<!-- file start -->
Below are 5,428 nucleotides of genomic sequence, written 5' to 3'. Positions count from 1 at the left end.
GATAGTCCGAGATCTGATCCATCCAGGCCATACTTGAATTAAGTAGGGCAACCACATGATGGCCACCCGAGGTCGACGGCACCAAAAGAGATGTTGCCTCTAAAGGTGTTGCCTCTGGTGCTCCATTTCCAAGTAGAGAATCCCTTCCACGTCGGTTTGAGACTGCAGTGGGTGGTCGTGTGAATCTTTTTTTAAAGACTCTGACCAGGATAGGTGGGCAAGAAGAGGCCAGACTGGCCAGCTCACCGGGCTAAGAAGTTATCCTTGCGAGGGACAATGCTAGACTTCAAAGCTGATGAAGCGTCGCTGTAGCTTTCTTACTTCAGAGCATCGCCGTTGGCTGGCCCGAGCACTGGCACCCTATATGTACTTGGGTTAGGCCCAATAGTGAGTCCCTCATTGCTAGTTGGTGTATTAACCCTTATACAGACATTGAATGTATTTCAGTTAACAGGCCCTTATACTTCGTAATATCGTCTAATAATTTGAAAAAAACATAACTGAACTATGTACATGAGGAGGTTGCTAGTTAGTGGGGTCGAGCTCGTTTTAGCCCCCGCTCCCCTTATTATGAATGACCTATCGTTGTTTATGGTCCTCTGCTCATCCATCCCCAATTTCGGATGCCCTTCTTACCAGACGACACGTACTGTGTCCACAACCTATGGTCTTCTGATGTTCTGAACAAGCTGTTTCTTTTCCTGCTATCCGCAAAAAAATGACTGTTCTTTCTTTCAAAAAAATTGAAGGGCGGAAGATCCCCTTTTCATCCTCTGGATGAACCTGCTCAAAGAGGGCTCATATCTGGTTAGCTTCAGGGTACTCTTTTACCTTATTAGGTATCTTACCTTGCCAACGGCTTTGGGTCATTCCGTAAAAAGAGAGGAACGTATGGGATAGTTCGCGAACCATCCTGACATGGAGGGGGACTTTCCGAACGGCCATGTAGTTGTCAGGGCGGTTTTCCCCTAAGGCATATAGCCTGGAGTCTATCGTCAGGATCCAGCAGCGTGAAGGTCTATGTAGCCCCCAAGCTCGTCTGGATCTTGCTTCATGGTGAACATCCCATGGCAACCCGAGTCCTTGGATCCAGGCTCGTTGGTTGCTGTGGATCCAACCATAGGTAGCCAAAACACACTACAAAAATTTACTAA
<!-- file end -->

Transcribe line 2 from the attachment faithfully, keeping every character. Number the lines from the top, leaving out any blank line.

GATAGTCCGAGATCTGATCCATCCAGGCCATACTTGAATTAAGTAGGGCAACCACATGATGGCCACCCGAGGTCGACGGCACCAAAAGAGATGTTGCCTCTAAAGGTGTTGCCTCTGGTGCTCCATTTCCAAGTAGAGAATCCCTTCCACGTCGGTTTGAGACTGCAGTGGGTGGTCGTGTGAATCTTTTTTTAAAGACTCTGACCAGGATAGGTGGGCAAGAAGAGGCCAGACTGGCCAGCTCACCGGGCTAAGAAGTTATCCTTGCGAGGGACAATGCTAGACTTCAAAGCTGATGAAGCGTCGCTGTAGCTTTCTTACTTCAGAGCATCGCCGTTGGCTGGCCCGAGCACTGGCACCCTATATGTACTTGGGTTAGGCCCAATAGTGAGTCCCTCATTGCTAGTTGGTGTATTAACCCTTATACAGACATTGAATGTATTTCAGTTAACAGGCCCTTATACTTCGTAATATCGTCTAATAATTTGAAAAAAACATAACTGAACTATGTACATGAGGAGGTTGCTAGTTAGTGGGGTCGAGCTCGTTTTAGCCCCCGCTCCCCTTATTATGAATGACCTATCGTTGTTTATGGTCCTCTGCTCATCCATCCCCAATTTCGGATGCCCTTCTTACCAGACGACACGTACTGTGTCCACAACCTATGGTCTTCTGATGTTCTGAACAAGCTGTTTCTTTTCCTGCTATCCGCAAAAAAATGACTGTTCTTTCTTTCAAAAAAATTGAAGGGCGGAAGATCCCCTTTTCATCCTCTGGATGAACCTGCTCAAAGAGGGCTCATATCTGGTTAGCTTCAGGGTACTCTTTTACCTTATTAGGTATCTTACCTTGCCAACGGCTTTGGGTCATTCCGTAAAAAGAGAGGAACGTATGGGATAGTTCGCGAACCATCCTGACATGGAGGGGGACTTTCCGAACGGCCATGTAGTTGTCAGGGCGGTTTTCCCCTAAGGCATATAGCCTGGAGTCTATCGTCAGGATCCAGCAGCGTGAAGGTCTATGTAGCCCCCAAGCTCGTCTGGATCTTGCTTCATGGTGAACATCCCATGGCAACCCGAGTCCTTGGATCCAGGCTCGTTGGTTGCTGTGGATCCAACCATAGGTAGCCAAAACACACTACAAAAATTTACTAA